Death panels...coming to your town

iVillage Member
Registered: 07-07-2010
Death panels...coming to your town
92
Thu, 07-08-2010 - 5:31pm

Obama's Nominee to Run Medicare: 'The Decision is Not Whether or Not We Will Ration Care--The Decision is Whether We Will Ration Care With Our Eyes Open'

(CNSNews.com) – President Barack Obama’s nominee to head the Centers for Medicare and Medicaid Services, which runs Medicare, is a strong supporter of the government-run health care system in Britain, who said in a 2009 interview about Comparative Effectiveness Research: “The decision is not whether or not we will ration care--the decision is whether we will ration with our eyes open.”

The $787-billion stimulus law signed by President Obama created a Federal Coordinating Coucil for Comparative Effectivieness research in health care that some critics argue was a step toward rationing of heatlh care in the United States.

Donald Berwick, a professor of pediatrics at Harvard Medical School and the head of the non-profit Institute for Healthcare Improvement, was nominated by Obama on April 19, 2010.

In choosing Berwick, the Obama administration is implicitly admitting that the health care law passed by the Democrats in March will lead to the rationing of health care, said Sen. Pat Roberts (R-Kan.) in a May 19 press release.

Concerning Berwick’s 2009 comment about the rationing of health care, the White House released a statement to several news organizations in which spokesman Reid Cherlin said the following:

“No one is surprised that Republicans plan to use this confirmation process to trot out the same arguments and scare tactics they hoped would block health insurance reform. The fact is, rationing is rampant in the system today, as insurers make arbitrary decisions about who can get the care they need. Don Berwick wants to see a system in which those decisions are transparent– and that the people who make them are held accountable.”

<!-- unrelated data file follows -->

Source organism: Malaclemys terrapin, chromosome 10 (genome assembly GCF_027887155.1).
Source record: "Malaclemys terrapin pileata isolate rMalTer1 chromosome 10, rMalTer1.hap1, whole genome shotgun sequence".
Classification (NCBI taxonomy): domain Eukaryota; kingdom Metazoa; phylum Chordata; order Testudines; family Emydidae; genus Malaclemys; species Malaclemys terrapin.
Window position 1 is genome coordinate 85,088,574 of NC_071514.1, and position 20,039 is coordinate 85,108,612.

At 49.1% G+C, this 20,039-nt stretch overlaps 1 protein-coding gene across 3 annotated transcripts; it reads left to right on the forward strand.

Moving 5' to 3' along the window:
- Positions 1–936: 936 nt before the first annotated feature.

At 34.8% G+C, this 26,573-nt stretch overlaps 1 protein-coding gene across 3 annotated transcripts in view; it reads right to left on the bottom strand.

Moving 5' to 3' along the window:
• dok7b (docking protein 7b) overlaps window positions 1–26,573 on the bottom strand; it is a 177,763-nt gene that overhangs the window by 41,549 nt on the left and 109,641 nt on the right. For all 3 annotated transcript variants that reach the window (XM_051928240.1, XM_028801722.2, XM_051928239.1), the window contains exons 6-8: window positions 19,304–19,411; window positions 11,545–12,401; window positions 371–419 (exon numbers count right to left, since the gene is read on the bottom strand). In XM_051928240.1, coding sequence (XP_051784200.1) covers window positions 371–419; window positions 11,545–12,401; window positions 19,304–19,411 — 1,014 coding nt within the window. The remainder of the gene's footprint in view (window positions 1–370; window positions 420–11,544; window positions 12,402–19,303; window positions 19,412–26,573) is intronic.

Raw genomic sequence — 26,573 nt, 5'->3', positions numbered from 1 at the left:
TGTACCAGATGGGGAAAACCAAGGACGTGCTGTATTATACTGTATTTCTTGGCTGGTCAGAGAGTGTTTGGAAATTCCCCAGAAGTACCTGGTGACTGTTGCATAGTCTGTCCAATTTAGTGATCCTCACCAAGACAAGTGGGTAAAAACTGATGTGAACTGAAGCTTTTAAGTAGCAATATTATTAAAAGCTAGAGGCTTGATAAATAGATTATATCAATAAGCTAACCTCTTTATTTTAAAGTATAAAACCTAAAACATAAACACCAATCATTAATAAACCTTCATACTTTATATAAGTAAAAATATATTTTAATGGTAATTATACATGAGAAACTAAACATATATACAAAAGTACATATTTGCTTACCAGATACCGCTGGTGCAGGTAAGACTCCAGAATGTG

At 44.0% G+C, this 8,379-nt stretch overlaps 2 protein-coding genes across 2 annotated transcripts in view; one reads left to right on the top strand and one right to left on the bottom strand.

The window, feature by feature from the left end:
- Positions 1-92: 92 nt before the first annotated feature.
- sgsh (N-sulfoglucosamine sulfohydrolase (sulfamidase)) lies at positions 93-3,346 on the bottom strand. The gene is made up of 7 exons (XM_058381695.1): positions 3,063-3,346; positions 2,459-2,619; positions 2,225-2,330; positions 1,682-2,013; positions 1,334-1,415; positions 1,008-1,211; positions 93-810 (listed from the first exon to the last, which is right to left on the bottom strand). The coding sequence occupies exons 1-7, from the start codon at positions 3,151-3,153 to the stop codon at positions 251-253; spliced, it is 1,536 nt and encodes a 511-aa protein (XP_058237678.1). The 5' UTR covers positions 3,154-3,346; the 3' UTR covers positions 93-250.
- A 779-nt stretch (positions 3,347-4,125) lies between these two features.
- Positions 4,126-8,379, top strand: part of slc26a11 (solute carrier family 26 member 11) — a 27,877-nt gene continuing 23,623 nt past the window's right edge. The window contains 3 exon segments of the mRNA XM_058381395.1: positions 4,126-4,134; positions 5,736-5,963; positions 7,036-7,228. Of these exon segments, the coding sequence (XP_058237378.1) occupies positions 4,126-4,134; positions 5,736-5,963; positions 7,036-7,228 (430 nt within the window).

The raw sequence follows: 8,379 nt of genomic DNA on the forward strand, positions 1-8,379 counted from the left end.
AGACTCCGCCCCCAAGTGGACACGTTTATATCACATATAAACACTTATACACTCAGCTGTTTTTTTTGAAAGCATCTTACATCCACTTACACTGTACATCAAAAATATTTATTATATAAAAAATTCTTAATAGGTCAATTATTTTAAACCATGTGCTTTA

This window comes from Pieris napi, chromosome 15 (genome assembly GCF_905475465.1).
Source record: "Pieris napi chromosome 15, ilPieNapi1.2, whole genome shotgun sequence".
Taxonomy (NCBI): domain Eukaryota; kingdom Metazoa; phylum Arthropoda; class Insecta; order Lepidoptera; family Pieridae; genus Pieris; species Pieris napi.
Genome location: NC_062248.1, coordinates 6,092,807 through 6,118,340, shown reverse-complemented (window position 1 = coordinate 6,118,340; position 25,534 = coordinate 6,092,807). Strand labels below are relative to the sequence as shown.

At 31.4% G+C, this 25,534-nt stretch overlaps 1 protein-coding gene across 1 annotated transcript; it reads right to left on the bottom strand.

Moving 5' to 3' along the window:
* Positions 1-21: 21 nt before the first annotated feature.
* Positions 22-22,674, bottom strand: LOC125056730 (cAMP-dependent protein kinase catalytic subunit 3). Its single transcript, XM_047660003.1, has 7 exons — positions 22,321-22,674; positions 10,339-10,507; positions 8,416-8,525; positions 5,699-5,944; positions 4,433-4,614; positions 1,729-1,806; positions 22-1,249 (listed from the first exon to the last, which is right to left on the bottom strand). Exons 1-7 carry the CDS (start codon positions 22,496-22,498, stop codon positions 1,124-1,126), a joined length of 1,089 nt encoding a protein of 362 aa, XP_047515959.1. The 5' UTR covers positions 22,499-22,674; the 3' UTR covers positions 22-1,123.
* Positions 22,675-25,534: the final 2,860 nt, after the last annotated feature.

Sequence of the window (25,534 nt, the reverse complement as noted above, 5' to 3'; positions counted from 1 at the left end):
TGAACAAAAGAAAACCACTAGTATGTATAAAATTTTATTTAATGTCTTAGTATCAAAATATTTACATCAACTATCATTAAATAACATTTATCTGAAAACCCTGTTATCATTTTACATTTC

The White House statement, according to Roberts, seemed to acknowledge that the new health care law would simply ration care in a transparent way.

“This is really a fascinating response. Instead of flat out denials of government rationing we have excuses,” Roberts said on the Senate floor on May 19.

“And if you read between the lines you will notice that for the first time ever in this debate the Obama White House is admitting that their health care plan will ration health care,” the senator said.

Roberts made it clear that he does not accept health care rationing “transparent or otherwise.”

“I am opposed to rationing whether it is done by the government or by an insurance company,” said Roberts. “I am not defending any of the practices of insurance companies who have unjustly denied claims. But the Obama Administration’s response does nothing to address my concerns that our government will ration care. Instead, we finally have an admission from the White House that this is what they plan to do.”